Charlie GRIFFITH, 87, of 901 NW 16 died Monday at a local nursing home. Services will be at 2 p.m. Tuesday at Guardian Funeral Home with burial at Rose Hill Cemetary.
Born in Cleveland, Tenn, Sept 26, 1880, he came to Chickasha in 1922 and to Oklahoma City about 40 years ago.
Survivors include two sisters, Mrs. Cathryn Simpson, and Miss Ilee Griffith, both of the home, and a brother, Art, Stillwater.
Submitted by Bradford Griffith email@example.com
17 February 1970
Sarah Ilee GRIFFITH, 87, Monday at a local nursing home following a lengthy illness. Graveside services will be at 2 p.m. Thursday at Rose Hill Cemetary, arranged by Guardian Midtown Funeral Home.
Miss GRIFFITH was born in Cleveland, Tenn., and moved to Oklahoma City in 1913. She was a school teacher in Carnegie before moving to California. She returned to Oklahoma City three years ago. She was a member of the Order of the Eastern Star, First Presbyterian Church and graduated from Southwestern State College.
Survivors include a sister, Cathryn Simpson, of the home; a brother, Art, Stillwater, and a niece [omitted], Oklahoma City.
Submitted by Bradford Griffith firstname.lastname@example.org
31 Jan 1974
Mrs Sarah Agnes THOMAS, 90, died Wednesday after a short illness.
Services 10 am Friday, Smith & Kernke Funeral Home, burial Memorial Park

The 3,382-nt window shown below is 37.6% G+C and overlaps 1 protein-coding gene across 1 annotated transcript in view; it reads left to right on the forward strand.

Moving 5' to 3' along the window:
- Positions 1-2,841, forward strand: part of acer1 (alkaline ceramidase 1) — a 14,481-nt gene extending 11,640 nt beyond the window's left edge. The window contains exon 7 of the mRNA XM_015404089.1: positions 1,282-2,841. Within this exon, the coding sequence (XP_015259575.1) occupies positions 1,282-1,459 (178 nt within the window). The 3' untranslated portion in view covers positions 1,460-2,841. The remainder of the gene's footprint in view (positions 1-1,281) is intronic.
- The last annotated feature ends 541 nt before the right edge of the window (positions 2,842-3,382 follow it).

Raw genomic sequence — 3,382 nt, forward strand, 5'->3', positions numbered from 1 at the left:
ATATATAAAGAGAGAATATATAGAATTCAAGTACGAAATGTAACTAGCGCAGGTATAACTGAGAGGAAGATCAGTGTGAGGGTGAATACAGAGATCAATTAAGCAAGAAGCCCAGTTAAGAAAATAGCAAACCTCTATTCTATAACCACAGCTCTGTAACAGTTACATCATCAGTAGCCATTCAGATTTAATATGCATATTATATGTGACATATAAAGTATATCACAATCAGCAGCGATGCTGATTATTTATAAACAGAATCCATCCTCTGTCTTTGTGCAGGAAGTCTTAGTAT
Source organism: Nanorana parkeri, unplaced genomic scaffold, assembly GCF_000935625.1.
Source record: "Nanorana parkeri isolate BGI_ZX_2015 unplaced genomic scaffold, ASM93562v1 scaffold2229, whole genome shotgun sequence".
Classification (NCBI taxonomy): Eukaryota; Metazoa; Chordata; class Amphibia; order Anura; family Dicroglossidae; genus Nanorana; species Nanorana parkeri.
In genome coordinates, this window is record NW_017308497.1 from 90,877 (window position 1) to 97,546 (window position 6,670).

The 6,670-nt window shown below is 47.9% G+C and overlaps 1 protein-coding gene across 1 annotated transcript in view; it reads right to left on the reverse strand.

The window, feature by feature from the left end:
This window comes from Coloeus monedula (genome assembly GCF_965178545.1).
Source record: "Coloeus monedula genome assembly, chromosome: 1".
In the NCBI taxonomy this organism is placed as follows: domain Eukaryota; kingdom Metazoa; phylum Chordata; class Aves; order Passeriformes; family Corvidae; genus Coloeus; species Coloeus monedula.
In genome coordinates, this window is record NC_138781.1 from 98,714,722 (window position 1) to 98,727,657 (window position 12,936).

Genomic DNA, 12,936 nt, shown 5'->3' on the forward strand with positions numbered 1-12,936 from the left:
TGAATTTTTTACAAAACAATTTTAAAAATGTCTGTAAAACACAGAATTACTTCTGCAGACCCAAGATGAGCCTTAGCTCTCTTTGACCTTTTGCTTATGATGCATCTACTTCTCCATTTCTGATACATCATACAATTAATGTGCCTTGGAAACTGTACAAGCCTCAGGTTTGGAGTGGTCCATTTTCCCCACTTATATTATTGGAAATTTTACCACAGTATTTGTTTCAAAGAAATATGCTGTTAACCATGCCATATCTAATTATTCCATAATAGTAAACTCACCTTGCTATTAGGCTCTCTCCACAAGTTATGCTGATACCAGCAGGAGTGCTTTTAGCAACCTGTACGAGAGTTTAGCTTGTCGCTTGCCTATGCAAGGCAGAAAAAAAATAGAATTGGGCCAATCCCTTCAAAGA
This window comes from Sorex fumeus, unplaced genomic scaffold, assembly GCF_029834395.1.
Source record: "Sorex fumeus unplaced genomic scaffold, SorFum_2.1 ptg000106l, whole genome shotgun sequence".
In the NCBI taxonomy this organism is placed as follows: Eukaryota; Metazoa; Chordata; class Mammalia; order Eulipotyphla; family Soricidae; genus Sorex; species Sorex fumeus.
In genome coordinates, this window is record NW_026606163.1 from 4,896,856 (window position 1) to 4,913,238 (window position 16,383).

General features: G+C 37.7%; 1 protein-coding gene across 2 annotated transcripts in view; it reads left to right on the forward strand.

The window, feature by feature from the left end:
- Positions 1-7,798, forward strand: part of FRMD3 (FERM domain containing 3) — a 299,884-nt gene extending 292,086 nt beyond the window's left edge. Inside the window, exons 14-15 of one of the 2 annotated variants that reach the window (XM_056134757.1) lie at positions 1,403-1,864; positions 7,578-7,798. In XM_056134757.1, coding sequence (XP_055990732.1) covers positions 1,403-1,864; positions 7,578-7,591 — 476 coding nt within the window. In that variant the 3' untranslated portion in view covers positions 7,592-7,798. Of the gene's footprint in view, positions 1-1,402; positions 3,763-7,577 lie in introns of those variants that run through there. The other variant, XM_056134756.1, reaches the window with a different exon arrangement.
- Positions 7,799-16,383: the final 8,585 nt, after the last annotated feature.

Native of Morgan Co, MO, moved to Okemah 1918, OK City 1937. Member of Eastern Star & Crestwood Baptist Church.
Survivors: 2 daughters, Mrs Eva BENNETT, of home, Mrs Effie COOK, okc; 3 sons, Sidney, Ft Wayne, Ind, Leo, OKC, Eugen, Anton, Colo; a sister, Mrs Ora BALLEN(sp), Okemah, 14 grandchildren, 38 great-grandchildren, 4 great-great-grandchildren.
Submitted by Peggy Thomas Villanueva DLZJ71A@prodigy.com
May 12, 1982
Lewis Raymond "Ray". Survived by his wife Ellen Whitton of the home; 2 daughters ; 2 brothers & 7 grandchildren.
He established an industrial tool supply house, Whitton Supply in the late 1940's. He was a member of The Church of the Epiphany of The Lord Catholic Church.
Memorials may be made to The Church of The Epiphany of the Lord Catholic Church Building Fund.
Mass of Christian Burial 2 P.M. Wednesday, in TheChurch of The Epiphany of The Lord Catholic Church.Interment Ressurection Cemetery.
Submitted by Mary Ellen Wilson Me-Ed@eufaula.lib.ok.us
July 24, 1990
Listed March 26, 1998
Moore, Cleveland County, OK.
Daylan LeeRoy McSWAIN, age 3 mos., 12 days, died 7-22-90. He is survived
by his parents, William and Sharne McSWAIN and brother, Hank
McSWAIN, of Moore; grandmother, Sena WOOD of Moore;
great-grandmother, Kitty AUSTIN of Seminole; and aunts, Michelle
WOOD of Moore, Shannon WOOD of Moore, Beth McSWAIN of